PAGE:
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What's the simplest way of executing piece of code at specific address of the main blockchain locally using the command-line interface?

In here it's demonstrated how to play mp3 file based on the input data using geth command, but how can you execute the actual code with its logic on your local machine for own testing purposes?

  • Can you elaborate / try to clarify what you mean. I'm having trouble figuring out exactly what you want to have happen. – tayvano May 6 '16 at 2:23
  • I just want to simulate the execution of the bytecode at the specific blockchain address. I think the current answer covers that. – kenorb May 6 '16 at 8:35
  • What do you mean by simulate ? Do you want to use the live main blockchain or a test one as testrpc can provide ? Then the example of the MP3 is just a data stored in a transaction. Do you mean reading a binary data stored in a transaction and then directly use it out of standard output and run it in some other local program (here mpg321 to play the mp3 binary data). What sort of data do you plan to store ? Be aware of the cost of storing data in the chain. You'd better use some distributer FS like IPFS and create a link to the content in the transaction data. – Nicolas Massart May 7 '16 at 10:13
  • I mean I'd like to simulate execution of already existing code in the blockchain on my local machine from CLI. Not reading the data like audio, but to execute the bytecode and get the result of that execution just for testing purposes. I'm not planning to store anything in the main blockchain, I may want to store the data in some temporary place in order to execute the code. – kenorb May 7 '16 at 20:44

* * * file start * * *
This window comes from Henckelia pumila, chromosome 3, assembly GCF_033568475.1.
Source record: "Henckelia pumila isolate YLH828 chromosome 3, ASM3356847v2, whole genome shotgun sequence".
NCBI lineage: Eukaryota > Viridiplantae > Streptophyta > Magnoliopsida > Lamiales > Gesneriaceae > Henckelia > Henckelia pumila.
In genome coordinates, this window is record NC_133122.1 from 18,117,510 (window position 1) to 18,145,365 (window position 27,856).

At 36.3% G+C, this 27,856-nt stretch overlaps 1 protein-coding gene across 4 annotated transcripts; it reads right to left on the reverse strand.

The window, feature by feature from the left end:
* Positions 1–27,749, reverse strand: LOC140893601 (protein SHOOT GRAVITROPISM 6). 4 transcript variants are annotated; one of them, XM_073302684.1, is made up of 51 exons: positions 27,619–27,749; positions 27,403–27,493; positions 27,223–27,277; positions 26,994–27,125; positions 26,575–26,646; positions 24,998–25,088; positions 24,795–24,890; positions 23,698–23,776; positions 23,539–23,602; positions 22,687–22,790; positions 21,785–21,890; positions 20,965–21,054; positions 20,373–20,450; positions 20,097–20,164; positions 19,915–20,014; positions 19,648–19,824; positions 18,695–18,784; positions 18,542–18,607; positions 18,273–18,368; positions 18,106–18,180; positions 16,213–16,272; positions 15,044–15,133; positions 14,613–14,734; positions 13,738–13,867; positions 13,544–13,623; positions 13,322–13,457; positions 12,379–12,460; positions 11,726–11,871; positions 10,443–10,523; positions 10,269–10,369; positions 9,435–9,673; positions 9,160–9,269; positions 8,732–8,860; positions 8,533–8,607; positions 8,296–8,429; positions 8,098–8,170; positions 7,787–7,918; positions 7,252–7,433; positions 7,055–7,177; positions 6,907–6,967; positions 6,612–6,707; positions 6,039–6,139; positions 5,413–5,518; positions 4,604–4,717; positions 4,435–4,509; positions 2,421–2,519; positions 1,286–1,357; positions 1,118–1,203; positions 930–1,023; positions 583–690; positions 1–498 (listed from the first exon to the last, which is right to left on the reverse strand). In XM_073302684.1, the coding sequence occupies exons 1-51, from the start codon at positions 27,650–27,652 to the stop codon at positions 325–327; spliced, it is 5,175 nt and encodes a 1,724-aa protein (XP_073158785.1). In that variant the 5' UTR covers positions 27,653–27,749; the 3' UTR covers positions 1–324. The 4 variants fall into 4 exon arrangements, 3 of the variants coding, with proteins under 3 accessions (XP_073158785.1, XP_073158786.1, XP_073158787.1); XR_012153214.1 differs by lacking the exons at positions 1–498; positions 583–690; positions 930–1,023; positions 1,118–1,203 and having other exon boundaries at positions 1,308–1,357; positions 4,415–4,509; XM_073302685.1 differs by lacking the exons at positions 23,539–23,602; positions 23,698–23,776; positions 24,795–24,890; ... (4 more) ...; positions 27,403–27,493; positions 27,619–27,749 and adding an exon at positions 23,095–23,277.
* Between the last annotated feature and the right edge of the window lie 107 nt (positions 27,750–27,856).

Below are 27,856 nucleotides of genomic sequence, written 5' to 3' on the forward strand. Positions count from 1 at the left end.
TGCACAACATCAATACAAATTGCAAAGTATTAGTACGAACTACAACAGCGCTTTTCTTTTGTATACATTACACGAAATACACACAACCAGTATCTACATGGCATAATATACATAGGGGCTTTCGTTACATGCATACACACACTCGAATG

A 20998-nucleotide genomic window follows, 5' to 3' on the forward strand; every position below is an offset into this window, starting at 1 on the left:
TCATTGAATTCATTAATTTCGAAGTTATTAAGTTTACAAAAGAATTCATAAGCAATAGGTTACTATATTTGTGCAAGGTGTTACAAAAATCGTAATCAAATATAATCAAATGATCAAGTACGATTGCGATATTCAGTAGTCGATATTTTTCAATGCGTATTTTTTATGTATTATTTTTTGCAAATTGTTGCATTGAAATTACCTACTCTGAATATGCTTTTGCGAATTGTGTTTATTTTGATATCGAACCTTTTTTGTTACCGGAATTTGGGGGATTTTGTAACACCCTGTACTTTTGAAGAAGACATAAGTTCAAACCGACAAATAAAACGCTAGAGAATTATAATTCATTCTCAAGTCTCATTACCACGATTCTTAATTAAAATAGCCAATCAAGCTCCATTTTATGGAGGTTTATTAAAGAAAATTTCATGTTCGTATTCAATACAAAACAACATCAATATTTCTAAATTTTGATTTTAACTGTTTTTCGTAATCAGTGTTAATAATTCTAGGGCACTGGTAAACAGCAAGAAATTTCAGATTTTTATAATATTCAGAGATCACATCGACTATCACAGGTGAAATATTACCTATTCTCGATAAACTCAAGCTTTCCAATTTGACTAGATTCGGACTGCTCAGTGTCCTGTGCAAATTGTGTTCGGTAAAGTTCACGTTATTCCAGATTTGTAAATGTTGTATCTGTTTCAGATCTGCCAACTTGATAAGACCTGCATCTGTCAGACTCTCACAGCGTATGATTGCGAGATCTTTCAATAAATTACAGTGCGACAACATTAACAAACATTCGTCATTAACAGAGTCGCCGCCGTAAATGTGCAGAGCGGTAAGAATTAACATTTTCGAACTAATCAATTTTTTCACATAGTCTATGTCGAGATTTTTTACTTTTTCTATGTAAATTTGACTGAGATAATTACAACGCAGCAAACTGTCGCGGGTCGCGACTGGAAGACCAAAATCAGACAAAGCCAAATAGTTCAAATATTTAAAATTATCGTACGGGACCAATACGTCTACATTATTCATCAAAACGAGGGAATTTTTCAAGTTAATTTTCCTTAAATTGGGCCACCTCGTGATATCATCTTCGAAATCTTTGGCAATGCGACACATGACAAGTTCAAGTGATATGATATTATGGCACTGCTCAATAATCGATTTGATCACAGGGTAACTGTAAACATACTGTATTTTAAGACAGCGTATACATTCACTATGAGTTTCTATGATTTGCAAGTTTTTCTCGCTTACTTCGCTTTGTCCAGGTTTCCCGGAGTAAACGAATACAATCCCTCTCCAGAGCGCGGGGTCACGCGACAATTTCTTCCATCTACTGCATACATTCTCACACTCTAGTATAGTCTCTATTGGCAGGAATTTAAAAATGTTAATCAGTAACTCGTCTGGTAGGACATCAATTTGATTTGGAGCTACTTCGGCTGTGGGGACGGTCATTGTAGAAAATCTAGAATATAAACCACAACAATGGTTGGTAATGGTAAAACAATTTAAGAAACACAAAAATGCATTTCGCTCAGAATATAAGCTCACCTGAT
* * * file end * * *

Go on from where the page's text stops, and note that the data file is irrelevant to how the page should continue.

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The JSON_RPC eth_call method allows you to simulate a transaction on the blockchain, including contract executions.

This method can be accessed in geth or web3.js as

eth.call({from: eth.accounts[0], to: myContract, gas: 1000000, value: web3.toWei(1,"ether")})

If you know the ABI for a contract, you can use

var myContract = eth.contract(myABI).at(contractAddress);
var result = myContract.myMethod.call(arg1,arg2,arg3,{from:myAddress, gas:1000000})

If you want to get a debugging trace of a transaction, you can send a transaction, then use debug_traceTransaction.

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